There have been multiple studies in medical literature indicating that antioxidants can have beneficial effects in slowing down and perhaps even helping reduce the likelihood of developing memory loss.
More recent experimental studies have shown that ALA can reverse the damage in aging cells of the brain. This was a study published in the prestigious journal Proceedings of the National Academy of Science from February of this year.
Recommended Usage & Natural Sources Of Alpha Lipoic Acid
Some of the natural sources of alpha lipoic acid include meat products and organ meats, vegetables such as spinach, broccoli, chard, potato, Brussels sprouts, tomatoes, and peas. Brewer’s yeast is also a good source alpha lipoic acid.
All amounts below are measured in lipoyllysinem, which is the protein-bound form alpha lipoic acid, as per Nutritional Ergogenic Aids. Be aware that it is not known exactly how much antioxidant activity the protein-bound form has (versus isolated ALA as a supplement) since a conversion process must take place for it to serve as a source of “free” alpha lipoic acid. The amount converted may vary by person based on the unique factors of their body.
|Top 10 Foods Highest In ALA (as lipoyllysine, the protein-bound form)|
|Food||mcg/g Dry Weight
|2. bovine (cow) kidney||2.64||50.57|
|3. bovine (cow) heart||1.51||41.42|
|6. green pea||0.39||17.13|
|7. brussel sprouts||0.39||18.39|
|8. bovine (cow) spleen||0.36||5.69|
|9. bovine (cow) brain||0.27||4.85|
|10. rice bran||0.16||4.44|
Although ALA can be introduced into the body through diet, the effectiveness of dietary ALA is minimal because dietary ALA is bound to lysine and protein that prevents it from circulating as free ALA.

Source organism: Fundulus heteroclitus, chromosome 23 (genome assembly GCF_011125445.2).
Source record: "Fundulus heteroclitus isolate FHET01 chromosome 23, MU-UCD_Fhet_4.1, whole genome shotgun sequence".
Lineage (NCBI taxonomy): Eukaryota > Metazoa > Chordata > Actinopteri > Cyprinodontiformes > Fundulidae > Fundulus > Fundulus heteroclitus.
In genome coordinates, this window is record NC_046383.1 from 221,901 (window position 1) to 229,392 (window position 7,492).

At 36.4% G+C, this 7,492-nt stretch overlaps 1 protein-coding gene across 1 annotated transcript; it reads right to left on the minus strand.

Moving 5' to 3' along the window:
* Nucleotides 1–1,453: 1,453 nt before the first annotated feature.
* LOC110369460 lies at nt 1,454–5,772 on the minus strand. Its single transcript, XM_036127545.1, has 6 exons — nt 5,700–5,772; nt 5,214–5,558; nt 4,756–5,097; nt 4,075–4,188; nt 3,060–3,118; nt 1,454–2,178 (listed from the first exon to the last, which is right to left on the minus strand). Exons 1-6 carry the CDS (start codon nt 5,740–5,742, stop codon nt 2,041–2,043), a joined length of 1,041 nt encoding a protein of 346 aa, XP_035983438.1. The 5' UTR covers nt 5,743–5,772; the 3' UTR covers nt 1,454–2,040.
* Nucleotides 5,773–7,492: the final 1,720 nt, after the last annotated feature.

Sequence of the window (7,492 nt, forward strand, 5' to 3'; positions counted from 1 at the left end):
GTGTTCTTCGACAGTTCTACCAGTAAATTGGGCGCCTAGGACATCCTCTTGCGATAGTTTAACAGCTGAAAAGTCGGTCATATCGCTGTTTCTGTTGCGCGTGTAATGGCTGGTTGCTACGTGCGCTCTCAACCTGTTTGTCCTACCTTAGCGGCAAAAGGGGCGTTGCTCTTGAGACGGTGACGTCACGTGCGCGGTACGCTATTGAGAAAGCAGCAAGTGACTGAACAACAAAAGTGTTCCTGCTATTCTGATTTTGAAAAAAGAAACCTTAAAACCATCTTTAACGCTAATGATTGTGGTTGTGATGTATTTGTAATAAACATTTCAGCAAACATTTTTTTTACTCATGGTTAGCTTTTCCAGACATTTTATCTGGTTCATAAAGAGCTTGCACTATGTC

Therefore, the most effective way to introduce alpha lipoic acid in the body is through dietary supplements. Daily alpha lipoic acid dosage can range from 20 to 50 mg and supplements are available with dosage ranging from 30 to 100 mg.
Get your daily dose of antioxidants and improve your bone health, eye health and brain functions with the help of alpha lipoic acid (ALA). Utilize its benefits either from foods or dietary supplements in the form of tablets.
Alpha Lipoic Acid Side Effects
Side effects from using ALA supplements appear to be rare and mild, such as skin rash. However, little is known about the possible effect of long-term use of ALA supplements.
And there are no dosage recommendations and little data on the potential effect of large doses taken over time.
ALA should not be used without a recommendation from your doctor if you take insulin or other medications to lower blood sugar. It’s possible that it can enhance the effect of these drugs, leading to hypoglycemia (low blood sugar).
Discuss the use of supplemental ALA with your doctor first. Your doctor may recommend that you increase monitoring of blood sugar levels. The doctor may also want to make an adjustment in your medication.
Because no studies have been done on the effect of using ALA during pregnancy, you should not use it if pregnant. Also, there are no data about its use by children, so children should not take ALA supplements.